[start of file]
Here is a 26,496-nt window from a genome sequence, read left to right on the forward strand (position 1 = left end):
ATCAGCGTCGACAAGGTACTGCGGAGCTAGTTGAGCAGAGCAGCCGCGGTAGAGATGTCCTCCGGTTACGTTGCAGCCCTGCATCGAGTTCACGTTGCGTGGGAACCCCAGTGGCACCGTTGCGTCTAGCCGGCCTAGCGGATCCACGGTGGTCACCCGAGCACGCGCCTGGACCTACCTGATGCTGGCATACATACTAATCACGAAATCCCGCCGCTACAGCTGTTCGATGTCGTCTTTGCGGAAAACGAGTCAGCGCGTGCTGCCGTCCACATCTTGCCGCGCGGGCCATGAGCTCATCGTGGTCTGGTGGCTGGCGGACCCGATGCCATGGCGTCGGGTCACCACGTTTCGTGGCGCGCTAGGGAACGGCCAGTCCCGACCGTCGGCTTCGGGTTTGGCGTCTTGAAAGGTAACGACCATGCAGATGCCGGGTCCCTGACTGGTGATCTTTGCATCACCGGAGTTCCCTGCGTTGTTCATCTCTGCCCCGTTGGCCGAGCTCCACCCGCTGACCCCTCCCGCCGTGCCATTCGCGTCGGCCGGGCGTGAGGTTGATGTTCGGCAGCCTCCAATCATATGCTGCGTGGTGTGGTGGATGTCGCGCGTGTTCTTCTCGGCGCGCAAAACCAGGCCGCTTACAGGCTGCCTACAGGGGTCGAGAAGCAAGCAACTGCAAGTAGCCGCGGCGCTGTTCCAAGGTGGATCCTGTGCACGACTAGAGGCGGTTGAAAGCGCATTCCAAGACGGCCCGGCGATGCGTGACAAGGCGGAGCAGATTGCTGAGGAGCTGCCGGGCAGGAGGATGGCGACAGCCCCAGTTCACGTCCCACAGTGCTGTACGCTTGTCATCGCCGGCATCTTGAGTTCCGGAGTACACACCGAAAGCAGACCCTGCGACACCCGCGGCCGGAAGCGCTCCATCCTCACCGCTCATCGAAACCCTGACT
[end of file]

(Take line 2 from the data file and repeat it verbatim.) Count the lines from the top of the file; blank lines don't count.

ATCAGCGTCGACAAGGTACTGCGGAGCTAGTTGAGCAGAGCAGCCGCGGTAGAGATGTCCTCCGGTTACGTTGCAGCCCTGCATCGAGTTCACGTTGCGTGGGAACCCCAGTGGCACCGTTGCGTCTAGCCGGCCTAGCGGATCCACGGTGGTCACCCGAGCACGCGCCTGGACCTACCTGATGCTGGCATACATACTAATCACGAAATCCCGCCGCTACAGCTGTTCGATGTCGTCTTTGCGGAAAACGAGTCAGCGCGTGCTGCCGTCCACATCTTGCCGCGCGGGCCATGAGCTCATCGTGGTCTGGTGGCTGGCGGACCCGATGCCATGGCGTCGGGTCACCACGTTTCGTGGCGCGCTAGGGAACGGCCAGTCCCGACCGTCGGCTTCGGGTTTGGCGTCTTGAAAGGTAACGACCATGCAGATGCCGGGTCCCTGACTGGTGATCTTTGCATCACCGGAGTTCCCTGCGTTGTTCATCTCTGCCCCGTTGGCCGAGCTCCACCCGCTGACCCCTCCCGCCGTGCCATTCGCGTCGGCCGGGCGTGAGGTTGATGTTCGGCAGCCTCCAATCATATGCTGCGTGGTGTGGTGGATGTCGCGCGTGTTCTTCTCGGCGCGCAAAACCAGGCCGCTTACAGGCTGCCTACAGGGGTCGAGAAGCAAGCAACTGCAAGTAGCCGCGGCGCTGTTCCAAGGTGGATCCTGTGCACGACTAGAGGCGGTTGAAAGCGCATTCCAAGACGGCCCGGCGATGCGTGACAAGGCGGAGCAGATTGCTGAGGAGCTGCCGGGCAGGAGGATGGCGACAGCCCCAGTTCACGTCCCACAGTGCTGTACGCTTGTCATCGCCGGCATCTTGAGTTCCGGAGTACACACCGAAAGCAGACCCTGCGACACCCGCGGCCGGAAGCGCTCCATCCTCACCGCTCATCGAAACCCTGACT